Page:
Preeclampsia is a pregnancy-specific disorder of new-onset hypertension linked to placental ischemia. While obesity is a major risk factor for preeclampsia, not all obese pregnant women develop pregnancy-induced hypertension or preeclampsia. Previously, we reported that placental ischemia-induced hypertension is dependent upon intact signaling of the sympathetic nervous system. Moreover, in various models of obesity, blockade of MC4R (melanocortin-4 receptor) signaling protects against the development of hypertension via suppression of the sympathetic nervous system. Less is known about this pathway during obese pregnancy. Although blockade of MC4R may lead to increased body weight during pregnancy, we tested the hypothesis that placental ischemia-induced hypertension is attenuated in obese MC4R-deficient pregnant rats. On gestational day 14, MC4R wild-type or heterozygous-deficient (MC4R-def) rats were subjected to chronic placental ischemia via the reduced uterine perfusion pressure procedure or Sham surgery then examined on gestational day 19. In Sham MC4R-def versus Sham wild-type pregnant rats, there was increased body weight, fat mass, and circulating leptin levels but they had similar fetus weights. Reduced uterine perfusion pressure reduced fetus weights in both strains. Reduced uterine perfusion pressure increased blood pressure in wild-type rats but this response was significantly attenuated in MC4R-def rats, although blood pressure was elevated in Sham MC4R-def over Sham wild-type. These data indicate that while obese MC4R-def pregnant rats have higher blood pressure during pregnancy, placental ischemia-induced hypertension is attenuated in obese MC4R-def pregnant rats. Thus, obese women with abnormal MC4R signaling may be less susceptible to the development of placental ischemia-induced hypertension.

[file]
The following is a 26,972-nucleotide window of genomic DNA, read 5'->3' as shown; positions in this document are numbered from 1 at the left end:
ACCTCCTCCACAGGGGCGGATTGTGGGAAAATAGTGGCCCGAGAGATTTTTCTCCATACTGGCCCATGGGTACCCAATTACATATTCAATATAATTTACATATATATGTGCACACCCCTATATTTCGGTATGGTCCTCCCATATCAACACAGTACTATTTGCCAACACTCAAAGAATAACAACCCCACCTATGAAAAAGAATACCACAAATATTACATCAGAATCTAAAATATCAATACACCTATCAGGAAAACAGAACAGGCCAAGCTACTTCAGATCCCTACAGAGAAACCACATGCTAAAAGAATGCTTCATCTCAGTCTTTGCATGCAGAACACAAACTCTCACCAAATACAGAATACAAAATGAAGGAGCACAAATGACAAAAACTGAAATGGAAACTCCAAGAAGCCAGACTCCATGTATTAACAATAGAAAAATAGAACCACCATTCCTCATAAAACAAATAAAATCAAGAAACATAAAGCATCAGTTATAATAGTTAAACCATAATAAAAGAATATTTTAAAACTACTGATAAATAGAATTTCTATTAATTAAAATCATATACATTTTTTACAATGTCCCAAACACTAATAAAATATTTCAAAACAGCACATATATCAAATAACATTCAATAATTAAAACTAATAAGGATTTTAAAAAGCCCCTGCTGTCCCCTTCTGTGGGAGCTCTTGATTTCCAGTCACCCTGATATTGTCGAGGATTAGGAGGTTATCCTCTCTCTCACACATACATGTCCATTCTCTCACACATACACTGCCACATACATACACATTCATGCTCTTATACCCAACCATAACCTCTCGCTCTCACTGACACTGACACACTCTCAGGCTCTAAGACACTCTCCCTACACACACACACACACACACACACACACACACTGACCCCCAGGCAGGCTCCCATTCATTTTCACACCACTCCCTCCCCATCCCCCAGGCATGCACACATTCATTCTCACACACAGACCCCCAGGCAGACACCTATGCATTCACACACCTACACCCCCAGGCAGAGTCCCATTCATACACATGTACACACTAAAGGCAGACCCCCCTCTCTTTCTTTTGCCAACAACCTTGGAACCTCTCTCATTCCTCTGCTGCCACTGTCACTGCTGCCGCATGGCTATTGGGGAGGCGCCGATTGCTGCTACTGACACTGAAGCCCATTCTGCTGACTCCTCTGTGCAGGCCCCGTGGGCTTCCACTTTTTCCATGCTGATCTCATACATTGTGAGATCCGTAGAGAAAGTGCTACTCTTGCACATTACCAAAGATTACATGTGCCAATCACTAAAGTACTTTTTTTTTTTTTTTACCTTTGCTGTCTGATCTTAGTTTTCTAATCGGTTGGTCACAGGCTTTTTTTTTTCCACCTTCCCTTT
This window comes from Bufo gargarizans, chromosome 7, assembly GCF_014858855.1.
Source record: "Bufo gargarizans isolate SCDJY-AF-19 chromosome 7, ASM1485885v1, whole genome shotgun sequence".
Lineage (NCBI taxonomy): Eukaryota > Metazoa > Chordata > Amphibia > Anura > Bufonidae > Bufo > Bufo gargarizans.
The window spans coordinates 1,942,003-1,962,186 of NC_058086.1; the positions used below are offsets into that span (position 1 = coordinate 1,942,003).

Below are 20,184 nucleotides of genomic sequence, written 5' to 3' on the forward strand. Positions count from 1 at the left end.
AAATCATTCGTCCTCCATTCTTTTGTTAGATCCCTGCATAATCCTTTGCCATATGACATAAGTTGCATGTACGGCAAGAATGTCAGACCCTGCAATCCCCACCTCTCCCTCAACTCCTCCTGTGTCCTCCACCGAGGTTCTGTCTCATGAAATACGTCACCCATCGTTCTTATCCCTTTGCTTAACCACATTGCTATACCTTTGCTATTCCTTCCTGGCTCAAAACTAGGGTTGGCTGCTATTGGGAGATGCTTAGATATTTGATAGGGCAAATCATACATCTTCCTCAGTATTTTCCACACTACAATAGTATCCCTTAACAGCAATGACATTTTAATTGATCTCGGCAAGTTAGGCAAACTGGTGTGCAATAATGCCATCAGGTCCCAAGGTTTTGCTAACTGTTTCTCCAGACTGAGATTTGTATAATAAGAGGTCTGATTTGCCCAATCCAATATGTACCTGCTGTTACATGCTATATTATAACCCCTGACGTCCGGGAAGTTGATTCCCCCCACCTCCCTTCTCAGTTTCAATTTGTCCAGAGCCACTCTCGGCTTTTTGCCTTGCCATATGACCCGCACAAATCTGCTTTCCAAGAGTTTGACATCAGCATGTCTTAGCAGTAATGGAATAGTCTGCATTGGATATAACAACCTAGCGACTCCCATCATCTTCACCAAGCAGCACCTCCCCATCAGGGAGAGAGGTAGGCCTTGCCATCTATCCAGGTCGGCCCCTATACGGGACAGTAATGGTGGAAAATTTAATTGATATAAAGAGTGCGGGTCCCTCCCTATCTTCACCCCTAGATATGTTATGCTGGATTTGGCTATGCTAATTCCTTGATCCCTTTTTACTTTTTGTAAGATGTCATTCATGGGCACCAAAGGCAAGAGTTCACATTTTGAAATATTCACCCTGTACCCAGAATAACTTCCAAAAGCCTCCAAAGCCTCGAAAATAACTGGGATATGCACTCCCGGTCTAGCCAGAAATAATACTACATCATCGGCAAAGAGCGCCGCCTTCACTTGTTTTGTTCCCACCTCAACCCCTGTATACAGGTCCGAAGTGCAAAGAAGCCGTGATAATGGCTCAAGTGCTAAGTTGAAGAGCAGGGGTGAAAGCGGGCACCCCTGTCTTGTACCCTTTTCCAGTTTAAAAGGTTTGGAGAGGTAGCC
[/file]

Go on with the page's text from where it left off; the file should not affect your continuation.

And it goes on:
Keywords: blood pressure; obesity; pre-eclampsia; pregnancy; rats.